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Celebrating the Twenty-Fifth Anniversary of the Mind and Life Institute

By Matthieu Ricard on January 18, 2013

The Mind and Life Institute held its 25th meeting last November in New York City. The meeting also corresponded to its 25 years of activities since Chilean-born neuroscientist and thinker Francisco Varela and American lawyer Adam Engle founded it. Over the years, the Mind and Life Institute has organized remarkable meetings between His Holiness the Dalai Lama and some of the leading scientists of the world. During the meetings they engaged in two- to five-day long dialogues on major issues pertaining to modern science and Buddhist science. Topics have included the nature of reality and consciousness and training of mind through contemplative practices.

Not only did these discussions led to fascinating insights, but also created an extremely fertile collaboration between scientists and contemplatives engaging in actual scientific research furthering our knowledge and making a very positive contribution to society.

An ever increasing number of research projects were, and are still, being launched in many laboratories throughout the world including that of the late Francisco Varela in France; of Richard Davidson and Antoine Lutz in Madison, Wisconsin; of Paul Ekman and Robert Levenson in San Francisco in Berkeley; of Cliff Saron at U.C. Davies; of Jonathan Cohen and Brent Field in Princeton; of Amishi Jha in Pennsylvania, and of Tania Singer at the Max Planck Institute in Leipzig, to name but a few. 

The smaller core Mind and Life meetings took place in India at His Holiness the Dalai Lama's residence. Numerous important public meeting were also held including: a significant meeting at MIT in Boston on Investigating the Mind, in 2003, attended by a 1000 scientists including a few Nobel laureates; a meeting in Zurich dedicated to Altruism in Modern Economic Systems; and one in Delhi that brought together major contemplative traditions of India.

Contemporary luminaries have been an integral part of the Mind and Life Institute for many years: Daniel Goleman, the author of Emotional Intelligence; Jon Kabat-Zin, who first launched the Mindfulness-based Stress Reduction program 30 years ago that is now taught in hundreds of hospitals in the world and has led to more research clinical studies than any other program; Joan Halifax, who started the Being with Dying Program and Upaya, and many other important thinkers.

I was fortunate to be involved in Mind and Life since the 2000, when the groundbreaking meeting on ‟Dealing with Destructive Emotions” was held at His Holiness the Dalai Lama residence in Dharamsala, India. Since then, as a meditative subject, I spent dozen of hours in MRI scanners, at the labs of Richie Davidson, Antoine Lutz, Brent Field, and Tania Singer, and became a close friend and humble collaborator with many of the eminent scientists who participated in Mind and Life events, such as Paul Ekman, Wolf Singer, and Daniel Batson.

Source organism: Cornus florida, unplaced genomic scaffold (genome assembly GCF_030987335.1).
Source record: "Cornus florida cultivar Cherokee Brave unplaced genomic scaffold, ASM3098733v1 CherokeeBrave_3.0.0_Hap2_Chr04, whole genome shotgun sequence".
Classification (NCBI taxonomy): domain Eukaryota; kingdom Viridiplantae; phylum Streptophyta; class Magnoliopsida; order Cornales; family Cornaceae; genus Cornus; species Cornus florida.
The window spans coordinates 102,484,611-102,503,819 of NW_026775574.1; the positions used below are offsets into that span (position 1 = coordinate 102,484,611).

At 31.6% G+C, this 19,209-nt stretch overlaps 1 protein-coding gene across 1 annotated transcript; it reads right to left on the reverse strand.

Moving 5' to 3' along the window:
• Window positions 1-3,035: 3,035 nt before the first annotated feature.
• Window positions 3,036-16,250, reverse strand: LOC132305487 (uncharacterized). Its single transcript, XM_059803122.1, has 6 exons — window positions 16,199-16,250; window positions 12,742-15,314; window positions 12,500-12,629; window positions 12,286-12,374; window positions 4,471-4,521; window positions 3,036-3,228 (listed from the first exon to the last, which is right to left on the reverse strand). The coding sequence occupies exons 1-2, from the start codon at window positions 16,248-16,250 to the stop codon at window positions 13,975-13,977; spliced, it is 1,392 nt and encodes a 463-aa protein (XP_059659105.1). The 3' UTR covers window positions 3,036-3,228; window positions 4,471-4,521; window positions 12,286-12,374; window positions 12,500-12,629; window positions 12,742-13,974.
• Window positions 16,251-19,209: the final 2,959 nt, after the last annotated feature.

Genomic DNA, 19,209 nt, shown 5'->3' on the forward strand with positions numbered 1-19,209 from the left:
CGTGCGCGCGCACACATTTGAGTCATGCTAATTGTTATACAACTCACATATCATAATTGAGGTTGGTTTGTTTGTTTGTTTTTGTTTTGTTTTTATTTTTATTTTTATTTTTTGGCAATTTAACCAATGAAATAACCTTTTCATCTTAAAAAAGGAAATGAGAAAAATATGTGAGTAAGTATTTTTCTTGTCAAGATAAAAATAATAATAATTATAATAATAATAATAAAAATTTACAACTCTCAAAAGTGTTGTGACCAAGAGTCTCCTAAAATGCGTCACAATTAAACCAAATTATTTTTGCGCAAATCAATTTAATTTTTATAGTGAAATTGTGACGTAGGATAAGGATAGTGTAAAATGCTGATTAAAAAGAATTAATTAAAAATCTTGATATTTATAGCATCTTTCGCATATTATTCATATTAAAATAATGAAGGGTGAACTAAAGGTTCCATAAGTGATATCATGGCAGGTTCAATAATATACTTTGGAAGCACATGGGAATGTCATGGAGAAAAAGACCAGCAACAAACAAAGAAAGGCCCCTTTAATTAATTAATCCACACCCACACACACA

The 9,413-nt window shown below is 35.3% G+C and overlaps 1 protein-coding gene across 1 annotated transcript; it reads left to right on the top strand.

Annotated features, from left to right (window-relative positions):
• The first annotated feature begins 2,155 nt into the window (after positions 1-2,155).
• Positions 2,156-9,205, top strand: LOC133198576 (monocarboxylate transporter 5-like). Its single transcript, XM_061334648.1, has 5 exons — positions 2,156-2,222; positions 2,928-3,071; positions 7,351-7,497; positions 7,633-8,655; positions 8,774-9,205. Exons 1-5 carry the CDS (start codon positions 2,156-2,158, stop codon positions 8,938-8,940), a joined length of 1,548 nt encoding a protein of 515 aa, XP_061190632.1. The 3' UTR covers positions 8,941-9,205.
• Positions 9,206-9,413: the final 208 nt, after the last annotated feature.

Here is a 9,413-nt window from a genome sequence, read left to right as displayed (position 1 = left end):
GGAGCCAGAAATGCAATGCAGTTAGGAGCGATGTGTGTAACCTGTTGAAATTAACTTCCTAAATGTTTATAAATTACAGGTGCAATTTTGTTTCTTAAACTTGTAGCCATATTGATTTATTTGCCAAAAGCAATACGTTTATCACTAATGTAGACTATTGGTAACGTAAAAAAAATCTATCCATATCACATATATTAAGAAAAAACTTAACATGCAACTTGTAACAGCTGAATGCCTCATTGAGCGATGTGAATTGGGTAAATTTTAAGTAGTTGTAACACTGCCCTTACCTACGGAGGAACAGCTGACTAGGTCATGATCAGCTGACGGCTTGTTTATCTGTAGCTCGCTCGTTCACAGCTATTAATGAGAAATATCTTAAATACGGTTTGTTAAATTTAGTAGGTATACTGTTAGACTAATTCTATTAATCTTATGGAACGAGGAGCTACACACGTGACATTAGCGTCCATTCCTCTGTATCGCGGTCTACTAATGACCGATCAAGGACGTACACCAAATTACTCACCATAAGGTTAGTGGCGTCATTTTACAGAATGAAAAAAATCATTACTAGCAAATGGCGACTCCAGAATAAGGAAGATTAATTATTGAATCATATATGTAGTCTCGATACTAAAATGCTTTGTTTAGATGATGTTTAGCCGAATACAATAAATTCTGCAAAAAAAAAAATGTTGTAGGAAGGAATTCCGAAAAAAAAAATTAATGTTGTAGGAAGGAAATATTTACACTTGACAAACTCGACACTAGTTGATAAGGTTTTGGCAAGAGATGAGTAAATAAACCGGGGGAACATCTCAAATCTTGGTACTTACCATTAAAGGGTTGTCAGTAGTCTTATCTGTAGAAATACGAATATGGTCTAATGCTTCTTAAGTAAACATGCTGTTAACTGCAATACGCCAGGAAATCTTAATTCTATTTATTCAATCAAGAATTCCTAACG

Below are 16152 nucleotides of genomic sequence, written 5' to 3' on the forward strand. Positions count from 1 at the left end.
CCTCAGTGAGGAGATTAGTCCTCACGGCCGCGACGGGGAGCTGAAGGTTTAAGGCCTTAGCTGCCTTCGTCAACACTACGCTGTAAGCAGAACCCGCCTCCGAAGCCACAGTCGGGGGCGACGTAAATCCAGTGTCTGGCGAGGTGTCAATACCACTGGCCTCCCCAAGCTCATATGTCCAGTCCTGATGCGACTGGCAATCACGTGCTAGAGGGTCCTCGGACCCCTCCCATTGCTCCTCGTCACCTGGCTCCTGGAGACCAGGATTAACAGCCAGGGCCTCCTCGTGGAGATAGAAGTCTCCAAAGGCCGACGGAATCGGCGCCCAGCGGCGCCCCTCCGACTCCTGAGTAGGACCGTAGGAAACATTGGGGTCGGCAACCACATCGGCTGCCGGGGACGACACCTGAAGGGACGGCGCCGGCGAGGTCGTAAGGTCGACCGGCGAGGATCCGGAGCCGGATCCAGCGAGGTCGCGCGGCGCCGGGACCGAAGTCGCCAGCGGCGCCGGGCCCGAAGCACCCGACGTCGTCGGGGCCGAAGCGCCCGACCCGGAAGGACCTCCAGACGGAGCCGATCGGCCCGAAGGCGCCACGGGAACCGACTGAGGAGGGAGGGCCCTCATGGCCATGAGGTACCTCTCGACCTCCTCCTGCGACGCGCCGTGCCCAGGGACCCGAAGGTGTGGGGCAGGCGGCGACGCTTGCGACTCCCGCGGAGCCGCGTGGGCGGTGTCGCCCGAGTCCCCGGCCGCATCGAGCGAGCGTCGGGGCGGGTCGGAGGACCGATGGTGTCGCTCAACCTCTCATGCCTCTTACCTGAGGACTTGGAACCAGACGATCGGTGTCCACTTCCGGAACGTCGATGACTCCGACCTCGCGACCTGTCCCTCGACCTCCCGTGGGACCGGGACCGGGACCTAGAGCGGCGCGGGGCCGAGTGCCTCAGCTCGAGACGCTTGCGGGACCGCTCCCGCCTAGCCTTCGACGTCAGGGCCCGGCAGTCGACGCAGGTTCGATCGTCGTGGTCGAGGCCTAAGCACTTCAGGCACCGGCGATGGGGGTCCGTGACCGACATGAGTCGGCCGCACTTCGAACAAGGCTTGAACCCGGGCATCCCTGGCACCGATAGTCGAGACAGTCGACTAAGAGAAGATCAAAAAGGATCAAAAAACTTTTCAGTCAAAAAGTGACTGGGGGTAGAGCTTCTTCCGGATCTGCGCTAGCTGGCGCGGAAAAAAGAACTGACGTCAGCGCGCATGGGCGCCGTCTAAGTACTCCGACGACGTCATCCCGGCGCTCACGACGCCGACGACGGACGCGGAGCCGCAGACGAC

One of the greatest achievements of Mind and Life has been its yearly Summer Institute. For the last seven years it has attracted over a hundred young scientists from all over the world, senior researchers and Buddhist philosophers and practitioners who, over a week, explore a specific topic, in a format that combines scientific presentations, informal discussions, and periods of meditation practice culminating in a day of silence.

Mind and Life has also organized networks that are working in the fields of education and, more recently, studying craving and the opposite, flourishing.

In April 2012, the first International Symposium on Contemplative Research was held in Denver attended by 700 specialists. The next one will be held in Berlin in October 2013 and will be dedicated to exploring individual and social transformation.

The Dalai Lama often describes Buddhism as being, above all, a science of the mind.  One of the great tragedies of our time is that we significantly underestimate our capacity for change. But the collaborative research catalyzed by the Mind and Life Institute has shown that it is indeed possible to transform ourselves for the betterment of our own lives and for society, by cultivating wholesome states of mind, thought after thought, day after day, year after year.

Adam Engle retired this year, after guiding the Institute for 25 years on its journey to becoming a respected worldwide organization that brings together the highest standards of modern science and contemplative practice. Arthur Zajonc is the current president and a Mind and Life Europe has been established in Zurich. I look forward to many more public events, meetings with His Holiness, and retreats with scientists and students over the coming years.